Why Texting + Driving = NO

Here’s a stat for you: Use your phone for anything while you’re driving, and you QUADRUPLE your likelihood of crashing.*

That means, if you do this, you’re four times more likely to receive serious injury (requiring hospitalization) than if you didn’t. Why?

Driving and cell phone conversations both require a great deal of thought. When doing them at the same time, your brain is unable to do either well. For example, it’s nearly impossible to read a book and have a phone conversation. So driving and using a phone often results in crashes due to delayed braking times and not seeing traffic signals.

Cell phone use is particularly dangerous because of how often and how long we use our phones when driving. Applying makeup, adjusting the stereo, or reaching for an object that’s fallen onto the floorboards are also dangerous actions when behind the wheel, but they’re typically executed in short bursts throughout a car ride. Cell phone use, on the other hand, is something that can fill up a whole trip, adding a sustained level of risk over a long period of travel.

Texting and driving is a serious problem, and one that almost all of us are guilty of. Too many of us subscribe to the “it won’t happen to me” mentality. Just remember that earlier statistic, though: While it may end up just being a fender bender, serious injury or death are probable risks as well.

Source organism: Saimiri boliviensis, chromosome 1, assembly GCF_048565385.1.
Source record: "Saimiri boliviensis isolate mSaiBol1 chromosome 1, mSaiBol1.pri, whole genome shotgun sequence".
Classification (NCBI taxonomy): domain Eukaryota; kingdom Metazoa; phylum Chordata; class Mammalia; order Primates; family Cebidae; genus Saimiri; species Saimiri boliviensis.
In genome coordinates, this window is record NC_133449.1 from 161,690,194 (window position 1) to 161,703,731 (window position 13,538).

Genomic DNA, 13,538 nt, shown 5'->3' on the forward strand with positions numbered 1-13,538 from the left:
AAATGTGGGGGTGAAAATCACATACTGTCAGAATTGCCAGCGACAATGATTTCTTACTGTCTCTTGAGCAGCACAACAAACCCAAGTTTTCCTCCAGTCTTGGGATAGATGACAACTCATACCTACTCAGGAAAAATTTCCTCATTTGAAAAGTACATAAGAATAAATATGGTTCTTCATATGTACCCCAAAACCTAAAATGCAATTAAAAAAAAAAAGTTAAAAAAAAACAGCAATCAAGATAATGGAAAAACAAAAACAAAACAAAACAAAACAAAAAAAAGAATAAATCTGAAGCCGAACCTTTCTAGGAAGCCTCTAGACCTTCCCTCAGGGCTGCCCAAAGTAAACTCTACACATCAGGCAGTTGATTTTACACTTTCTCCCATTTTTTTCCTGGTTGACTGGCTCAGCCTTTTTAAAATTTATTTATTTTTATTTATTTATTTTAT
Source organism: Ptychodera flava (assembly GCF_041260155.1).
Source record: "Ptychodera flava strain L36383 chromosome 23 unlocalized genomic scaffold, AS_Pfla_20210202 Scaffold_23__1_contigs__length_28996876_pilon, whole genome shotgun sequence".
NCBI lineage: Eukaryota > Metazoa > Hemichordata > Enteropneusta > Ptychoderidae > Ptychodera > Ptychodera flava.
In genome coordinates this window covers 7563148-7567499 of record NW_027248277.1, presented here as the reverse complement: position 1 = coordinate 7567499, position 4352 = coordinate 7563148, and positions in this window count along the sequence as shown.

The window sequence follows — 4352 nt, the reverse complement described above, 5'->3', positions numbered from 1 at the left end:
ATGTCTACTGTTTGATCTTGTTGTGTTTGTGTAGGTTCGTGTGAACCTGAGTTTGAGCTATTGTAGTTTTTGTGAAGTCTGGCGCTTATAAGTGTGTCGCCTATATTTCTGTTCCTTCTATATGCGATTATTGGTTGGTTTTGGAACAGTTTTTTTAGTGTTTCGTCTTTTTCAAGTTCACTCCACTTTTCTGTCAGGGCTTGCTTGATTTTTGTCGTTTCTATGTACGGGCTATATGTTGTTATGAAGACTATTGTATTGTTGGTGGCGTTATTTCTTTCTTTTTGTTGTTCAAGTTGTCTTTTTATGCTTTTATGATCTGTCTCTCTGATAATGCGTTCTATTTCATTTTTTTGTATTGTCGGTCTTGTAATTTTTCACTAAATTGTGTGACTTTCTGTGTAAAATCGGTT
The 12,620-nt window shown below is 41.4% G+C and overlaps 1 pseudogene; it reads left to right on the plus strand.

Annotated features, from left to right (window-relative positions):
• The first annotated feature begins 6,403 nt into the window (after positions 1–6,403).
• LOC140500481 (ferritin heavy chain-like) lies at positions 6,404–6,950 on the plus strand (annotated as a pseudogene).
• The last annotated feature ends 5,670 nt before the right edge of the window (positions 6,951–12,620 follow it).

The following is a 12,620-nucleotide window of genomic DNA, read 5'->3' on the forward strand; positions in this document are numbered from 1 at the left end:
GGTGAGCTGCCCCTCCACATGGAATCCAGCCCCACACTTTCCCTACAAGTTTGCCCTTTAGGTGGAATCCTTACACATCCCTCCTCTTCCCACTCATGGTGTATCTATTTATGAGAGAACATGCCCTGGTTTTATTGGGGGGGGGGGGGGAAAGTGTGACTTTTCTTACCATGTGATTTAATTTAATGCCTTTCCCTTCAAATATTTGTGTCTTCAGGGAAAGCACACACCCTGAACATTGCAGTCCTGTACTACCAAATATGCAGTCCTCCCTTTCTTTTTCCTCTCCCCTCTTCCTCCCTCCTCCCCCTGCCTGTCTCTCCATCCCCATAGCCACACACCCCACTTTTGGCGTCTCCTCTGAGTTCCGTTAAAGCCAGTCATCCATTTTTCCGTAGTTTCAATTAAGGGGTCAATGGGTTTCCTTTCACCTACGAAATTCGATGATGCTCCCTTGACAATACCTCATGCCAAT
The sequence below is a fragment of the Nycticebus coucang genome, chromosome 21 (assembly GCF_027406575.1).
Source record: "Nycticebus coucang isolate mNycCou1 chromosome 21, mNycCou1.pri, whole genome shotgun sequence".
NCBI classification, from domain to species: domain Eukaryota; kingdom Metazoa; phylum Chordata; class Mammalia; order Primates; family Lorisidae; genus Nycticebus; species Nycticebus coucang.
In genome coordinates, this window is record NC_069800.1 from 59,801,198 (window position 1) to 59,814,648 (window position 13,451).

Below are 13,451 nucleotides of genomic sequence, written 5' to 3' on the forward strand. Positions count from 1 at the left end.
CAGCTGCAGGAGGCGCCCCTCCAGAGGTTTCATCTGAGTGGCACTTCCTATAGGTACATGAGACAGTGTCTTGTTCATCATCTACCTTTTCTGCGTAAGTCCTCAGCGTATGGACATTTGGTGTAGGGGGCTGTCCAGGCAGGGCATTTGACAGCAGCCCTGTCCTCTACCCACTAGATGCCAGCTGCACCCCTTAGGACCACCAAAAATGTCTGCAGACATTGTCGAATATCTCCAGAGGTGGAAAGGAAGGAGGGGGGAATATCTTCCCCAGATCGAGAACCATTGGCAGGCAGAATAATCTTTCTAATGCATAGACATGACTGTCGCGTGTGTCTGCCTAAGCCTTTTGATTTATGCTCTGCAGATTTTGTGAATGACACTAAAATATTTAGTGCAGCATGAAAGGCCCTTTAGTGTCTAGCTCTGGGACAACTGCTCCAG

Need some assistance keeping off your phone behind the wheel? You can download an app, like DriveMode for AT&T carriers, that prevents you from sending or receiving calls and texts when you’re driving. While it won’t prevent you from scrolling or checking social media, it’s a start.

*Insurance Institute for Highway Safety

[Ben Boltinghouse is a public safety officer with Parkland College.]

2 thoughts on “Why Texting + Driving = NO”

  1. What’s the opinion about talking your phone with a hands free device? Is there still a lot of distraction when talking and driving. I thought at one time Illinois passed a law about it being required that all drivers had to use a hands free device when talking on their cell phones when driving. I notice even today there are still a lot of drivers talking with one hand holding their phone while the other hand steers. Is it not illegal to participate in that practice?

    1. Great question! Hands-free device use is legal in Illinois, but it still poses a significant distraction and isn’t recommended. In a normal conversation with someone physically in the car with you, much of the risk created by the distraction of a conversation is offset by a second set of eyes and ears watching the road, and conversation tends to get quieter while in an obviously stressful driving situation. When on a phone call, even with both eyes on the road and hands on the wheel, your mind is still distracted by the conversation you’re having without any of the benefits of another passenger, and you’re at a greater risk of having an accident. It’s illegal to manually use your mobile device for any use, other than to call in an emergency, when on the road.

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